The aim of this article is to provide a brief overview of how income tax applies to the different insurance policies under Spanish tax law.
Broadly, there are 'tax compliant' contracts issued by domestic, Freedom of Establishment (FoE) branches, Freedom of Services (FoS) providers and 'foreign' contracts issued by third country insurers as well as non-tax compliant FoS providers in Spain.
There are generally two types of tax compliant insurance policies Type A and Type B policies.
Type A policies do not allow the policyholder to choose investments - such as with profits policies. The insurer is able to choose any assets it wishes for its life fund so long as they are permitted by its own Regulator. If the policyholder does not want to invest in the assets then their only choice is to surrender the policy.
Type B policies are policies that allow the policyholder to switch investments and can be broken down into two categories B(a) and B(b).
Type B(a) policies are able to invest in shares or participations in collective investment institutions by Spanish Law 35/2003 dated 4 November or by Council Directive 85/611/CEE
Broadly, this means that for Type B(a) policies, investments are restricted to Funds which are EU domiciled with UCITS status and this does not include Bank Deposits.
Type B(b) policies are able to invest in ‘baskets’ of assets, these policies have to fulfill a number of requirements, some examples are to:
- adhere to the diversification and dispersion of investment rules; and
- the requirement for the assets within the basket to be accepted as valid by the Spanish Insurance Supervisory Regulations, excluding funds which directly invest in real estate.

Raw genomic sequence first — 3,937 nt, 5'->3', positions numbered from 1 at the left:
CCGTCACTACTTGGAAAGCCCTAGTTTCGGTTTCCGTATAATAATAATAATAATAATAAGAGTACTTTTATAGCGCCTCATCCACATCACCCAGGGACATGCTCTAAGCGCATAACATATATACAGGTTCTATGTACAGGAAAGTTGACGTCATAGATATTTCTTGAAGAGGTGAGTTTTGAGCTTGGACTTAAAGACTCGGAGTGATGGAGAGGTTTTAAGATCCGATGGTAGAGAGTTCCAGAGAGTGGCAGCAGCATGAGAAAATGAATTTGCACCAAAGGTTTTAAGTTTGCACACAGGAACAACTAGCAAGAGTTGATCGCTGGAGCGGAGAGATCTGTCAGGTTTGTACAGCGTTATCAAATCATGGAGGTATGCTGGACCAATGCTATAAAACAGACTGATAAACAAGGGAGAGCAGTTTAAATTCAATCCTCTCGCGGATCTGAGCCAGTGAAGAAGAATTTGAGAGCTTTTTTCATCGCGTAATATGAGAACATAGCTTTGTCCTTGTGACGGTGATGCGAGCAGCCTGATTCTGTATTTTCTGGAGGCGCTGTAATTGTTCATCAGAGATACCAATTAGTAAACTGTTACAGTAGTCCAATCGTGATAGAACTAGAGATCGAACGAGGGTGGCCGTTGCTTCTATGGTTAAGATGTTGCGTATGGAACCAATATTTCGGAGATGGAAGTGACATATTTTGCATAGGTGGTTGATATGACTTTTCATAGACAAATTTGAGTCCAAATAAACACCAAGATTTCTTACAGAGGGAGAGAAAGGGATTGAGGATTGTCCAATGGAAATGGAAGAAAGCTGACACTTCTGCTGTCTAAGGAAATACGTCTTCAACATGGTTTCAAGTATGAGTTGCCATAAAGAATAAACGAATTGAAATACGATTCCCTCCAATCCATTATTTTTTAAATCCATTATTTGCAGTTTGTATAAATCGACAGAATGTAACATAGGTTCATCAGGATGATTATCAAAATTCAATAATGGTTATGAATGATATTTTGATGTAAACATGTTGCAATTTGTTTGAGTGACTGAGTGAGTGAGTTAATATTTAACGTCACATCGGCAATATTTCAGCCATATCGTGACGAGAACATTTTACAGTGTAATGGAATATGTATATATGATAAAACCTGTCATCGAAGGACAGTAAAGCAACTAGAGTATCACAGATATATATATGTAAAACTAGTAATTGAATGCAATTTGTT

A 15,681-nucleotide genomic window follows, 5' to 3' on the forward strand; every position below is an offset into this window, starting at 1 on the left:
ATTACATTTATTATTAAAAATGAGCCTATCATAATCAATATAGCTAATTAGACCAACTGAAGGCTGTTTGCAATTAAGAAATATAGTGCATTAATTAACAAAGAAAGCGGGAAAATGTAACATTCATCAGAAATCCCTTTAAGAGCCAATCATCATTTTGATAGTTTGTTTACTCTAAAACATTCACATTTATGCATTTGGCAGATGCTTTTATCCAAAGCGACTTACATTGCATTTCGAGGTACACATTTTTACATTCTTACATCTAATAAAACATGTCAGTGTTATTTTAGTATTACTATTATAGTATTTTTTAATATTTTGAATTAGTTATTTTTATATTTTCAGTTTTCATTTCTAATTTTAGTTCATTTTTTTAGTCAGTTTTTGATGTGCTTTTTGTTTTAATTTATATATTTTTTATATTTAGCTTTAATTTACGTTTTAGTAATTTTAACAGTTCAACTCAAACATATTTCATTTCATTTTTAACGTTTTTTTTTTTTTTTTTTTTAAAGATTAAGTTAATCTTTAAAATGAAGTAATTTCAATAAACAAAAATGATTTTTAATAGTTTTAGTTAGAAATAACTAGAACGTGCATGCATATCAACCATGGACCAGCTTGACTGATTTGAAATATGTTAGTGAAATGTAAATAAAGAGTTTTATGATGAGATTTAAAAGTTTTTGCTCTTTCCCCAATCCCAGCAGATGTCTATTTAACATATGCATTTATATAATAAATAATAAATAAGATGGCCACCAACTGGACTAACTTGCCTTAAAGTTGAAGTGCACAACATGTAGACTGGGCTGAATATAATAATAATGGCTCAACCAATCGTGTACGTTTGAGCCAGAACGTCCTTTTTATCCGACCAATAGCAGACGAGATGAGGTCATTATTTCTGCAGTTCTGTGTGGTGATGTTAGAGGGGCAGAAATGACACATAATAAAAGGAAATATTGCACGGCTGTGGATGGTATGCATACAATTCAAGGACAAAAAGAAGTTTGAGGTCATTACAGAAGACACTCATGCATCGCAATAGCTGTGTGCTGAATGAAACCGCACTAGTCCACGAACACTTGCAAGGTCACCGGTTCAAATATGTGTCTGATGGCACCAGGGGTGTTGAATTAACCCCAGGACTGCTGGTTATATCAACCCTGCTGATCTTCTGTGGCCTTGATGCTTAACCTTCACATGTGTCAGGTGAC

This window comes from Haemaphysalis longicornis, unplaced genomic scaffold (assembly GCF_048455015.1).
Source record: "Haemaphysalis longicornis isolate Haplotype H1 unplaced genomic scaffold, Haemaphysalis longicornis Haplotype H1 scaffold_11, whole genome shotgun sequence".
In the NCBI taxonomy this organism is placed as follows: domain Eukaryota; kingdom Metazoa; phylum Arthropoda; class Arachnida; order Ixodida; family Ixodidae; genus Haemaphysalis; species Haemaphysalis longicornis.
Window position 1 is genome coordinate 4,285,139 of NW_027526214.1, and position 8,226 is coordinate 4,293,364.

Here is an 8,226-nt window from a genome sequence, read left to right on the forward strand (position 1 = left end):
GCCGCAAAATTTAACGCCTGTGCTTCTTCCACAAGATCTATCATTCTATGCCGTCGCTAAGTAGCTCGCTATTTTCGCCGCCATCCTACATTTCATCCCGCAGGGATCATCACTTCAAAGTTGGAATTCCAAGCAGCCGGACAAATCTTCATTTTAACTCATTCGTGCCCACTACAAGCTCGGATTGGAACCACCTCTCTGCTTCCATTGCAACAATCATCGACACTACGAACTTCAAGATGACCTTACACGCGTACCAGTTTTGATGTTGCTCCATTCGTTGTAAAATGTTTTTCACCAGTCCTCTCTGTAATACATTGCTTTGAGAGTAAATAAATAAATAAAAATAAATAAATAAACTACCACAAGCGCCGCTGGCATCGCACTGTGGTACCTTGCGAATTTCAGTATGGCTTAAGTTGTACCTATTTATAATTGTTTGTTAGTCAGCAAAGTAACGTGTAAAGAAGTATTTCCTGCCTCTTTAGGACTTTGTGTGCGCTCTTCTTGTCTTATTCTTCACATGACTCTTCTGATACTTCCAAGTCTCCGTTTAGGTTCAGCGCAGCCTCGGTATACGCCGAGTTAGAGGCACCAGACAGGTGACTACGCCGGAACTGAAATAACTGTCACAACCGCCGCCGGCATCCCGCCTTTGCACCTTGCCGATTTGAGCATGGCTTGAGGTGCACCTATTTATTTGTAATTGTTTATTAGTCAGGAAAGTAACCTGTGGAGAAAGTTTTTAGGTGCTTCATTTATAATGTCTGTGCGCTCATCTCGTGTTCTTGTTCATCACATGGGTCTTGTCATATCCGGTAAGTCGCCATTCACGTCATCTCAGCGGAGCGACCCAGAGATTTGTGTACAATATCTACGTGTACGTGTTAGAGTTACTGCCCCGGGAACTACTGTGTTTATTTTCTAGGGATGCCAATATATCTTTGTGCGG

For example, in accordance with the diversification and dispersion of investment rules, all funds holding deposits must not have more than 40% of their total investment in any one company at any time. No additional diversification or dispersion requirements will need to be met for investment funds or debt securities issued by insurance companies or credit entities.
Broadly, this means that for Type B(b) policies investments are restricted to internal funds (including cash funds) meeting the B(b) requirements.
An additional requirement of Type B policies is that the individual internal funds or other assets the policyholder can choose from must be stated within the policy Terms and Conditions. So if funds are not specified in the policy and the policyholder is free to choose the funds then it will not be a Spanish tax complaint policy and instead it will be a foreign policy.
The Old Mutual International Ireland Spanish Collective Investment Bond falls under B(a) category and the Old Mutual International Ireland European Capital Account falls under B(b) category.
If a policy does not fall within the requirements stated above for Type A and Type B policies then they will not be Spanish tax compliant policies and would instead be taxed as foreign policies.
Whilst Domestic and FoE branches account direct to the tax authorities, FoS providers (offering either tax compliant or foreign policies) have to appoint a Fiscal Representative* at the time they start writing business and to whom they send any tax withheld.
All gains on policy payments from 1 January 2016 will be taxed at a flat rate of 19% which is withheld by the insurer. There will be no further personal income tax liability for the policyholder on the first €6000 savings income received in a tax year. This also includes interest on savings accounts and dividends received in the same tax year. There will be a further 2% personal income tax liability which the policyholder will need to account for on the next €44000 savings income and a further 2% personalincome tax liability on savings income above €50000. Should there be a loss rather than a gain then the loss can be off set against other income tax liabilities.
Penalties for non-reporting range from 50-150% of the tax due and will be payable by the policyholder.